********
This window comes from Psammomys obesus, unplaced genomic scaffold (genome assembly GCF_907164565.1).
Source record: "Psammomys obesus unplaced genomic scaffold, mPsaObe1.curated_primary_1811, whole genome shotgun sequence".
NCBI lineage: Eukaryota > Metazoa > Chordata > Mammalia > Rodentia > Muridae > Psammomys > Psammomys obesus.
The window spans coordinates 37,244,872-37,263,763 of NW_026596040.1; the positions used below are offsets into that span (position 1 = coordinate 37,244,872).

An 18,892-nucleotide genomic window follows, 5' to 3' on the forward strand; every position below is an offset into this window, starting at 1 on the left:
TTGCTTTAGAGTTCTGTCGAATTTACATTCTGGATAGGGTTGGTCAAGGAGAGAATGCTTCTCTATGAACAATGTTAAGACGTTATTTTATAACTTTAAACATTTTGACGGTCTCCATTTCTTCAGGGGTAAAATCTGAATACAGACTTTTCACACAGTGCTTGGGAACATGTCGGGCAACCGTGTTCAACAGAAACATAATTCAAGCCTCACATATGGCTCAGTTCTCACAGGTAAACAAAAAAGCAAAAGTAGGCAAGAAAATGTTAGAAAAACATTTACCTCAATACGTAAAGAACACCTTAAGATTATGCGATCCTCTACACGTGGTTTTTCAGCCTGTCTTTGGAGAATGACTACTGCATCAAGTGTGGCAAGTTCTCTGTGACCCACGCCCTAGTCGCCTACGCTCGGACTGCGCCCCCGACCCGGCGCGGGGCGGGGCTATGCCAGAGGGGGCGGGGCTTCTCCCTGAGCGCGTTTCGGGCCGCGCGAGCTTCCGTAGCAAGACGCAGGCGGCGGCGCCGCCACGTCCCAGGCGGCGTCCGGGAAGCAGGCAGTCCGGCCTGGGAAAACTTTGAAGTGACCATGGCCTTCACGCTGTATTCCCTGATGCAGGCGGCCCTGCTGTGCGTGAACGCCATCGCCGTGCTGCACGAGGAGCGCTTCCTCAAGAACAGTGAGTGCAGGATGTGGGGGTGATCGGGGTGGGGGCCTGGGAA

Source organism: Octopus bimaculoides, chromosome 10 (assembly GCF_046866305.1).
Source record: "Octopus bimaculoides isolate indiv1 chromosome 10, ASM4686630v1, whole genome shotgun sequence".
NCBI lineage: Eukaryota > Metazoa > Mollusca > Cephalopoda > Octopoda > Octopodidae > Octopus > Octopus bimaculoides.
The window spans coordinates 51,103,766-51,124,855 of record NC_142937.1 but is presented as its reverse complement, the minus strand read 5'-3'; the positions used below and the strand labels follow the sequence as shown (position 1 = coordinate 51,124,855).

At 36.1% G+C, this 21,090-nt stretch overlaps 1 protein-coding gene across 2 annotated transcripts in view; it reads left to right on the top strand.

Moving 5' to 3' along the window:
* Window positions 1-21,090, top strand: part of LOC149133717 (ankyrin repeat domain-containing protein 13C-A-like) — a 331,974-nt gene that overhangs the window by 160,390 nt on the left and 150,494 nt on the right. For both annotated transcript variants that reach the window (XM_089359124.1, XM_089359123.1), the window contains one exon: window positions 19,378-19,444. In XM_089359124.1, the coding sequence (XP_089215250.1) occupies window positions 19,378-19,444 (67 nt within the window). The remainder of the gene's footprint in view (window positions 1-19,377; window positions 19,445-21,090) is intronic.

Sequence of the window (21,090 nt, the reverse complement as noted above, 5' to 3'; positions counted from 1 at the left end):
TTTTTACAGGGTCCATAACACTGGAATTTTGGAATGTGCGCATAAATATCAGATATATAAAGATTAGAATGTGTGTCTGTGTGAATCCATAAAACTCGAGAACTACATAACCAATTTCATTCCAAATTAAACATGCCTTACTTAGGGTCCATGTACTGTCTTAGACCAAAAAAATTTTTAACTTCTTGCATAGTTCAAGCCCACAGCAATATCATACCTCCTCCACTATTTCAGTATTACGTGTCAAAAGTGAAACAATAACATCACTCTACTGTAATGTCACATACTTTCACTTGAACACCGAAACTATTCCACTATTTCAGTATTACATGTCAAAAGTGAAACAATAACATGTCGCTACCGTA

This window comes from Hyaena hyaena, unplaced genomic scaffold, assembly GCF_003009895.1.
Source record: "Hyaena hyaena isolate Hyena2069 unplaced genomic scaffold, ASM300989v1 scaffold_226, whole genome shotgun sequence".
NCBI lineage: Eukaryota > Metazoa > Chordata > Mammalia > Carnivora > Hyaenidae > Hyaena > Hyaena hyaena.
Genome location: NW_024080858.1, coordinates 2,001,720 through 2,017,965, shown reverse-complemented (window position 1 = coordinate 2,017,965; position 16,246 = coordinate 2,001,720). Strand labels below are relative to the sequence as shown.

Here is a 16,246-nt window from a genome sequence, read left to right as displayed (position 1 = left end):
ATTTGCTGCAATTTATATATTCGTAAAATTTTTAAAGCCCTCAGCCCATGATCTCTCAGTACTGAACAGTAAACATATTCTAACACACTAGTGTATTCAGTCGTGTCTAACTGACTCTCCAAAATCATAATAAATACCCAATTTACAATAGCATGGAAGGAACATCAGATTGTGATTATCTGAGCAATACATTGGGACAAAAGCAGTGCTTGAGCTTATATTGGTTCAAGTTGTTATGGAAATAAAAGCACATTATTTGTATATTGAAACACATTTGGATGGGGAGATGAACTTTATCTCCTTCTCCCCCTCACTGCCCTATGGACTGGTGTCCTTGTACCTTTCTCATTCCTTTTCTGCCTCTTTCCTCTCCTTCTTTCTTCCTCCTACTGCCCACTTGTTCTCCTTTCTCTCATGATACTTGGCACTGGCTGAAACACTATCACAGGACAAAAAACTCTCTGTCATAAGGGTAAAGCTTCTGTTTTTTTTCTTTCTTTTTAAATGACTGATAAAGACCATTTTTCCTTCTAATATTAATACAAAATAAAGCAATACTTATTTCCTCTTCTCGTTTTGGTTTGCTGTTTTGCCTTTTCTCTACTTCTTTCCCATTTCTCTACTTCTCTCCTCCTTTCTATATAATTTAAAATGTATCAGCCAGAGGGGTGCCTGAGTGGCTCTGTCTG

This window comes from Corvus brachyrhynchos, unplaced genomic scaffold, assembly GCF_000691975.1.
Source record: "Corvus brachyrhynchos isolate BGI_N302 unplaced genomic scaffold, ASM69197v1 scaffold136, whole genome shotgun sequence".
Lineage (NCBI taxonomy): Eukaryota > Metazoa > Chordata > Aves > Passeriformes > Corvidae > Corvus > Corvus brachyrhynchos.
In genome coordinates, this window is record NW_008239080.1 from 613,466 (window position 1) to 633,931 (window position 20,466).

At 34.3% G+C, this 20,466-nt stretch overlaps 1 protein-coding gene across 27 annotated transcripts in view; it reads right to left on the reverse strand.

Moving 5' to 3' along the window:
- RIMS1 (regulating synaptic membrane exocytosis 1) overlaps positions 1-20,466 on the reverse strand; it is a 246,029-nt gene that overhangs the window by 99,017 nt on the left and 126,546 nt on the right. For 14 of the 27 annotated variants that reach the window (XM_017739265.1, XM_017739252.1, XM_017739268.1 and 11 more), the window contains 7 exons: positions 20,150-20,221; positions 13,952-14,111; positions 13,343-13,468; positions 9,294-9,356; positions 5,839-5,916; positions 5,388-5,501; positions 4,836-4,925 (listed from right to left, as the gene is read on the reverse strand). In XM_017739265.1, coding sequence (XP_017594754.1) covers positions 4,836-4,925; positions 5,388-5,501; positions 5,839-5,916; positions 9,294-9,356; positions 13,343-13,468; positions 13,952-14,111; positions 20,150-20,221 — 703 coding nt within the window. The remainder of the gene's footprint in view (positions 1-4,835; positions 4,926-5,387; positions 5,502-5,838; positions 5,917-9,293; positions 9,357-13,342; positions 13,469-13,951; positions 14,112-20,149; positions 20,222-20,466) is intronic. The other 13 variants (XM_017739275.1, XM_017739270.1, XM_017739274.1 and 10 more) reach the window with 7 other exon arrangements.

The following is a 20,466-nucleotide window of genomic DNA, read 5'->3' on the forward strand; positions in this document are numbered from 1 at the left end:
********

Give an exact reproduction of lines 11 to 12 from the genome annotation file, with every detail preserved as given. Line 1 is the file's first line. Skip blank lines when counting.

At 36.1% G+C, this 21,090-nt stretch overlaps 1 protein-coding gene across 2 annotated transcripts in view; it reads left to right on the top strand.

Moving 5' to 3' along the window: